Ottawa·Analysis

Clive Doucet's transit plan may be too much, too soon

Mayoral challenger Clive Doucet is promising a regional commuter rail system and lower transit fares for each of the next four years if elected in next month's municipal election. Joanne Chianello takes the plan for a spin.

Mayoral challenger's 'Capital Regional Rail' possible, but timeline too aggressive

Clive Doucet is promising to reduce transit fares every year for the next four years and introduce a commuter rail system if he's elected mayor. (CBC News)

Mayoral challenger Clive Doucet is promising a regional commuter rail system and lower transit fares for each of the next four years if he's elected in next month's municipal election.

Doucet, a former city councillor and mayoral candidate, hosted a news conference Thursday on Lemieux Island, with the Prince of Wales Bridge in the background.

The disused rail bridge is central to Doucet's plans to run the O-Train over the Ottawa River into Gatineau, then on to Lorrain and Chelsea, Que.

You can't grow a transit system by making it more expensive to use every year. Nowhere in the world does this work.- Clive Doucet, mayoral candidate

"Today, the Prince of Wales Bridge is rotting," he said. "As your mayor, I'm committing to getting it fixed and connecting it to the rail network and restoring the economic, environment and social benefits this bridge brings to the city."

Other branches of Doucet's "Capital Region Rail" plan would extend to Fitzroy and Kinburn in Ottawa's rural west, Limoges, Ont., to the east and all the way to Smiths Falls to the southwest. 

Mayoral challenger Jim Watson was quick to slam Doucet's plan on social media, calling it the "most incoherent transit plan Ottawa has ever seen."

Doucet backs Phase 2

A number of Watson's criticisms aren't accurate, though.

First, Doucet is not proposing to stop the current expansion of light rail.

He does want to see how the light-rail system runs for a few months before forging ahead with a contract for the $3-billion second phase, and seems open to tinkering with the route. But he made it clear Phase 2 will go ahead.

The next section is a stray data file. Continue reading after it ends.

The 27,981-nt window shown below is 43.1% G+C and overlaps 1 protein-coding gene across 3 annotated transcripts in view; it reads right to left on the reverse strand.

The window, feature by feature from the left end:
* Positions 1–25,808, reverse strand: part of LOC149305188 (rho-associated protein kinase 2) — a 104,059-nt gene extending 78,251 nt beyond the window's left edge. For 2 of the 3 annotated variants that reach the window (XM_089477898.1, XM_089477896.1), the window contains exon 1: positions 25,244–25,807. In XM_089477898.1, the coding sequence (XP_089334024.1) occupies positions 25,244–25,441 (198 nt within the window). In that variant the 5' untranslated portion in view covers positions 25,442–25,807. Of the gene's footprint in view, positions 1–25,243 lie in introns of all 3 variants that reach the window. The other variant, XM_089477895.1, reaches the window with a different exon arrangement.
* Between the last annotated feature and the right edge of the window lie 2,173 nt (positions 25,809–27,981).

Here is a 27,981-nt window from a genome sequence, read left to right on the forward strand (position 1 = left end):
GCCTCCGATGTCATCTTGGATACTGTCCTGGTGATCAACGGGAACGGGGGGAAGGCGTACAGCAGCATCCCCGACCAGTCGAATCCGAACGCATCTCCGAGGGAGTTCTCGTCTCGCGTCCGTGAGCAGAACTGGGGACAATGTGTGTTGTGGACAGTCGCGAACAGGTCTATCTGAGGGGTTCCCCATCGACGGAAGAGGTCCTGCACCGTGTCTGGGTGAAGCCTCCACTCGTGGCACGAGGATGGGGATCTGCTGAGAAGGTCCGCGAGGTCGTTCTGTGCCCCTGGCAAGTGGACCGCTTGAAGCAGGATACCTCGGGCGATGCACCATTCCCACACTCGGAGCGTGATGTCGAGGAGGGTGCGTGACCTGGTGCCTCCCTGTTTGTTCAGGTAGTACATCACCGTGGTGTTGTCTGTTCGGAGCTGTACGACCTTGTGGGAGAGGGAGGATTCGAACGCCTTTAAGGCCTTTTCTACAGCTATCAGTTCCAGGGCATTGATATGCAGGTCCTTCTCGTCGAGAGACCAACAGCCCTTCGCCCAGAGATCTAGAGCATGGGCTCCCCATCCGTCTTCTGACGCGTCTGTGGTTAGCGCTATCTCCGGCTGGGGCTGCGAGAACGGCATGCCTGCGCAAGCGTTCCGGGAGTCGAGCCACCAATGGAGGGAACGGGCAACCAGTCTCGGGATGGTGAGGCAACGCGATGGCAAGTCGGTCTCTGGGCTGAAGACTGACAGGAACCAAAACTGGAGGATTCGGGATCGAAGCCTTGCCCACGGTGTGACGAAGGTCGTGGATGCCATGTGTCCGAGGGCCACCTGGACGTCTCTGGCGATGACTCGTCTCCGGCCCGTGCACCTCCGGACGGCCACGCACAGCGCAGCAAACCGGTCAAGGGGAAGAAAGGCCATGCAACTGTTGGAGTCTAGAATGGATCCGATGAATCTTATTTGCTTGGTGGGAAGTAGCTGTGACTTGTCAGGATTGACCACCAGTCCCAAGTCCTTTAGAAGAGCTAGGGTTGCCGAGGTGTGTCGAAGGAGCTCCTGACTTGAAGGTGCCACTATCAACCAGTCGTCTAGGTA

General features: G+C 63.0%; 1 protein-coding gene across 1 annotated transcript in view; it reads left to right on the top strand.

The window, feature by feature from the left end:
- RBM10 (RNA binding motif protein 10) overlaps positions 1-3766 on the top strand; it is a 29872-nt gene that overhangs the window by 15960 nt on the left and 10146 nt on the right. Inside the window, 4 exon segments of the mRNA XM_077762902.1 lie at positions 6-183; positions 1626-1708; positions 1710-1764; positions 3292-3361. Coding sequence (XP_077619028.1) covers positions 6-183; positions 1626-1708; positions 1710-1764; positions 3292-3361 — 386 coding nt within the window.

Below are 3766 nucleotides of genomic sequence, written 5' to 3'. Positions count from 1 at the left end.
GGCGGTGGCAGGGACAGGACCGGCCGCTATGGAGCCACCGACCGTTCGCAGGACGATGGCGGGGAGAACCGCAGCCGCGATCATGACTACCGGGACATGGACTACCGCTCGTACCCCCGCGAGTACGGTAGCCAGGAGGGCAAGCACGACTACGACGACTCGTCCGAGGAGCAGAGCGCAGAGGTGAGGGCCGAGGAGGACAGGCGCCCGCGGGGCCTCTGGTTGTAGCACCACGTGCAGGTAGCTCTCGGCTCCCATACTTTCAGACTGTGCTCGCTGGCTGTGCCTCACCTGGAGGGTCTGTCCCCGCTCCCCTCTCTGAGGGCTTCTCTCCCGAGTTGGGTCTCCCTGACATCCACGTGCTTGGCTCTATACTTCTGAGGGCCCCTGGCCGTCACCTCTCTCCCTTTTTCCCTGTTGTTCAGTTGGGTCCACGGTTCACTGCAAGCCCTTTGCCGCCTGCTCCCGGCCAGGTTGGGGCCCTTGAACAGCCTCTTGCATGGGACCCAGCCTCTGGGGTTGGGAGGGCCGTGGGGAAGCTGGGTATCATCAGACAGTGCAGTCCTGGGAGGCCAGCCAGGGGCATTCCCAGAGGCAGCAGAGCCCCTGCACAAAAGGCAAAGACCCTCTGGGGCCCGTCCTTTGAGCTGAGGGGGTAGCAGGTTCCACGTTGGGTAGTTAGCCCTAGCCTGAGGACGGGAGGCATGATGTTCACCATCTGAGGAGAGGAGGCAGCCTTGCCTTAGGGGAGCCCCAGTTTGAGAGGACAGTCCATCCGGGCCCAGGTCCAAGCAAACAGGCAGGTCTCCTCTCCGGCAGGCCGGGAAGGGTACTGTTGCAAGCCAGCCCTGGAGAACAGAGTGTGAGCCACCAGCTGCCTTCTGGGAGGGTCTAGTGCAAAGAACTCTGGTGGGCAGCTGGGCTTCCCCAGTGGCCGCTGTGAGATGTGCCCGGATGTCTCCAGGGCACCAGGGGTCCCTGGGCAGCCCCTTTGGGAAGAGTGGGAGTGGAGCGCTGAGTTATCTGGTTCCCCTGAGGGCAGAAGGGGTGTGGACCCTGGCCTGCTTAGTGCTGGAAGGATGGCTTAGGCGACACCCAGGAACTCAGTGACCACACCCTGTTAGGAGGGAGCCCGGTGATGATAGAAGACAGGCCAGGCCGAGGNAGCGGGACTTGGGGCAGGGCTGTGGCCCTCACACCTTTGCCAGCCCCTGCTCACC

In fact there have been a number of less coherent transit plans in recent memory, such as 2014 mayoral candidate Mike Maguire's plan to replace the second phase of LRT with commuter rail.

Mayoral challenger Clive Doucet is promising a regional commuter rail system and lower transit fares for each of the next four years if elected in next month's municipal election. It might work, but can we afford it? 0:44

Cross-border cooperation

Watson has a point when he complains Doucet hasn't costed his plan, though.

Getting the Prince of Wales Bridge back on track would cost upwards of $40 million, according to city estimates. Doucet did propose bringing it online in stages, starting with pedestrian and cycling infrastructure.

Doucet believes as cities approach a population of 1.5 million, they need a regional rail service, and pointed to Toronto's Go Train system.

But the GO network is run by a provincial agency, not by the GTA and its surrounding communities. What Doucet is proposing would involve the a number of municipal governments on both sides of the provincial border, and getting them all to agree to a plan would be no mean feat.

Aggressive timelines

Then there's the issue of running commuter trains along railways owned by Via Rail, such as the lines running to Smiths Falls and Limoges. The federally regulated rail company is notorious for its reluctance to share, and Via already runs its own trains through Barrhaven during rush hours.

Clive Doucet's four-year transportation platform includes restoring the Prince of Wales Bridge. (CBC)

Meanwhile, ownership of the railway leading into Chelsea is in a legal dispute. The track itself has been ripped up.

Despite these significant obstacles, Doucet's plan might still be possible — most things are with enough time and money. Connecting Ottawa with communities outside its borders to reduce congestion makes sense.

But Doucet's timeline for having the rails up and running by the end of the next term of council in 2022 is optimistic at best.

Lowering fares

Doucet's other major transportation promise is to lower transit fares every year for the next four years, including reducing low-income fares and expanding free transit for seniors.

Doucet said he'd work out the details with staff and council, but said Ottawa has among the highest cash fares in North America. That trend can't continue if we want more people to use transit, he insisted.

"You can't grow a transit system by making it more expensive to use every year. Nowhere in the world does this work."

He'd also keep the hybrid buses running after LRT starts rolling, a measure he said will improve transit service.

Doucet's plans may resonate with residents who find fares too high and service too unreliable. But paying for the LRT plan we already have relies on increasing fares by 2.5 per cent per year and taking a certain number of buses off the road.

It's unclear at this point what Doucet's plan will cost, or how the city can afford it. Nor is it clear how he can possibly get it all done in four short years.

About the Author

Joanne Chianello

City affairs analyst

Joanne Chianello is an award-winning journalist and CBC Ottawa's city affairs analyst. You can email her at joanne.chianello@cbc.ca or tweet her at @jchianello.